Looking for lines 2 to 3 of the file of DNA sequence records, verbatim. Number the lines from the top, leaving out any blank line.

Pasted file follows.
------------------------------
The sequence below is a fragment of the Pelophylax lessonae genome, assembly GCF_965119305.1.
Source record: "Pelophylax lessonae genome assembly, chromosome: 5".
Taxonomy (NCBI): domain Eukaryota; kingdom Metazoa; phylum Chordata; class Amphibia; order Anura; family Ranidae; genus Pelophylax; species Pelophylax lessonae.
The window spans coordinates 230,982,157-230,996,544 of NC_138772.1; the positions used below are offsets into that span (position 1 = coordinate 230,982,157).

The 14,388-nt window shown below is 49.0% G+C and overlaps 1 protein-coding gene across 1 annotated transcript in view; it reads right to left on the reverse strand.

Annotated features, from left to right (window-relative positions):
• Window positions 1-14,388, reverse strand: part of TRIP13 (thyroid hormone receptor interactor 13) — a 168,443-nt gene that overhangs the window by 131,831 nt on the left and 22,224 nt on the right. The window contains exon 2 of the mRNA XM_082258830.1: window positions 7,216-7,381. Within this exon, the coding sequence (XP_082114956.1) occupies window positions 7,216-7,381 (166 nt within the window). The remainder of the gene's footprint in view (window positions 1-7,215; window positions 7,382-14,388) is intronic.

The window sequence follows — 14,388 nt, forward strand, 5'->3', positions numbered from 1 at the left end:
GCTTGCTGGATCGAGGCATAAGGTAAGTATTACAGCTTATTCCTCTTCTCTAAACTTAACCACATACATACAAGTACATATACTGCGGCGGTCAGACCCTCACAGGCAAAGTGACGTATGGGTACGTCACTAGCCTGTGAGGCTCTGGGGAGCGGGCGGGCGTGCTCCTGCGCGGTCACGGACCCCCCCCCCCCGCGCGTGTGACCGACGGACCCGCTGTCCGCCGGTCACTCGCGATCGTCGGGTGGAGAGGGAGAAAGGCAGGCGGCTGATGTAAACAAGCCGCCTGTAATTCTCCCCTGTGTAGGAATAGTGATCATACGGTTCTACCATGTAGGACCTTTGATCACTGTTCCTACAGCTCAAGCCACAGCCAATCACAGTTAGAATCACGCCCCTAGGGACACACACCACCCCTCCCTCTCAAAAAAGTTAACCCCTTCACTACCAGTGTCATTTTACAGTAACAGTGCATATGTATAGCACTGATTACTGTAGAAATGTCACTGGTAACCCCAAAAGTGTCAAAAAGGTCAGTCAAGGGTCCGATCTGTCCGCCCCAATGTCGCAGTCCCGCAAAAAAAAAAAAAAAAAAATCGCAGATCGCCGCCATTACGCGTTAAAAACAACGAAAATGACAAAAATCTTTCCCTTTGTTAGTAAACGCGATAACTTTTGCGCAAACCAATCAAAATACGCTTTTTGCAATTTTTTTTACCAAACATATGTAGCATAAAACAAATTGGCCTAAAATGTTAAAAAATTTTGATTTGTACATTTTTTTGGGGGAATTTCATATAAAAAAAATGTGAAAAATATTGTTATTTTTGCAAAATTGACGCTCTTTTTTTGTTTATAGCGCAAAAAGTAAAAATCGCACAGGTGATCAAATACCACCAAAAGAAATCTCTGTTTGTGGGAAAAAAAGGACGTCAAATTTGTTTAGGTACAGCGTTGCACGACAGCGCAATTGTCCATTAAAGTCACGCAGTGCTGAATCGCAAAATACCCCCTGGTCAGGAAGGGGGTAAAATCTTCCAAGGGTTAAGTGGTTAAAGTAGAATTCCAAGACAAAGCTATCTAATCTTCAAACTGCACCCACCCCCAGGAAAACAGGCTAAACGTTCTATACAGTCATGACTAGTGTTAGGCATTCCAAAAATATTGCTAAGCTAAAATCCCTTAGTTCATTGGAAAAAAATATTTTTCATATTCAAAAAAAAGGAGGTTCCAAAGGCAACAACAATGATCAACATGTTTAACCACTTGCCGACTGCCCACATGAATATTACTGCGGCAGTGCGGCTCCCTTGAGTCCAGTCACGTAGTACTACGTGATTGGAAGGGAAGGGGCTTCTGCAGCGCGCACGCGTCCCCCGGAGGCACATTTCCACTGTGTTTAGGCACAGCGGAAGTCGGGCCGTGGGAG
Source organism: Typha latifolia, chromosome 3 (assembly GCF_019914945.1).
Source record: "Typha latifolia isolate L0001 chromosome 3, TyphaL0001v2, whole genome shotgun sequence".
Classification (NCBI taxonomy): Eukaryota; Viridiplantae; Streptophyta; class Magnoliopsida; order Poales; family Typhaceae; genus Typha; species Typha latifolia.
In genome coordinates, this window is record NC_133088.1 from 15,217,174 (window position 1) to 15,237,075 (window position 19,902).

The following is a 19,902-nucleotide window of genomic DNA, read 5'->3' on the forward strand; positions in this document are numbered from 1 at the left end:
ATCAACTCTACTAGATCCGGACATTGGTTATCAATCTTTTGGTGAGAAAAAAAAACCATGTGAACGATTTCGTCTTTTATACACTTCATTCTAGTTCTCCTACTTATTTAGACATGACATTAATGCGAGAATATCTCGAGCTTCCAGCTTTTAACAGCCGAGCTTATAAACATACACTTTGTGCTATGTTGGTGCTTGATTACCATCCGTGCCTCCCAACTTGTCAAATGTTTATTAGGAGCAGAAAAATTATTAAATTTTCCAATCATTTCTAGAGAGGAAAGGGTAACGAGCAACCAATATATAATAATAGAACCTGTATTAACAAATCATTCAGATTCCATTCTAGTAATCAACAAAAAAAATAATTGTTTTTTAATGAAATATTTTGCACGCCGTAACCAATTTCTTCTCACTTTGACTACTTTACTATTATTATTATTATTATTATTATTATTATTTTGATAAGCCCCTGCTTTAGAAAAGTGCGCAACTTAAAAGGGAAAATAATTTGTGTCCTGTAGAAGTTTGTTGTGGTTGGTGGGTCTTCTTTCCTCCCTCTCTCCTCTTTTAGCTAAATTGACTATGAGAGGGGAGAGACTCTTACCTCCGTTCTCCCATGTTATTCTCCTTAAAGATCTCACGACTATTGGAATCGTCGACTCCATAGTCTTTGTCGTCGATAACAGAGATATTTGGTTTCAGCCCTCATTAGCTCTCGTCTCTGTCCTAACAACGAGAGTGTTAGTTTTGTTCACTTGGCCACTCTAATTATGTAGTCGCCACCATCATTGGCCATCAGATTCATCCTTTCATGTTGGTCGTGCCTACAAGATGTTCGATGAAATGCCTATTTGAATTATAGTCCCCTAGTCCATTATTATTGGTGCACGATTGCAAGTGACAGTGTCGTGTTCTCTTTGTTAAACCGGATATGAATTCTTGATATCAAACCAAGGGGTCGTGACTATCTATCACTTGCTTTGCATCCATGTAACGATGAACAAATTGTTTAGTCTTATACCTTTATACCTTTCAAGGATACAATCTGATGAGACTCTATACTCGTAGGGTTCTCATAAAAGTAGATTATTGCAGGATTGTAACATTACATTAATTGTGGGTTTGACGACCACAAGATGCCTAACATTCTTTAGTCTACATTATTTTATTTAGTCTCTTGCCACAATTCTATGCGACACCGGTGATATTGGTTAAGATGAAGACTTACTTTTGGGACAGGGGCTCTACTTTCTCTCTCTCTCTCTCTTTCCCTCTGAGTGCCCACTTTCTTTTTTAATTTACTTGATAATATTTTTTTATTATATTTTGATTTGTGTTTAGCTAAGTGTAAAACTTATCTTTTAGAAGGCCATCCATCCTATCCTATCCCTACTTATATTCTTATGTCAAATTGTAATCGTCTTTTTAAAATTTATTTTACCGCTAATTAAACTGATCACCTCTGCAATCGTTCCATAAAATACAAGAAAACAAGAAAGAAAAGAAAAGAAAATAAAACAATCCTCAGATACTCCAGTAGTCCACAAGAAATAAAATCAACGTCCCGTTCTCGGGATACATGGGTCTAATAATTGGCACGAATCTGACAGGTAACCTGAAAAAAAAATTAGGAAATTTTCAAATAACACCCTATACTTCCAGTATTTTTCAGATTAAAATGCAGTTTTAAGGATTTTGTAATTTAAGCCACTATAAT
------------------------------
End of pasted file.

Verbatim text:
Source record: "Pelophylax lessonae genome assembly, chromosome: 5".
Taxonomy (NCBI): domain Eukaryota; kingdom Metazoa; phylum Chordata; class Amphibia; order Anura; family Ranidae; genus Pelophylax; species Pelophylax lessonae.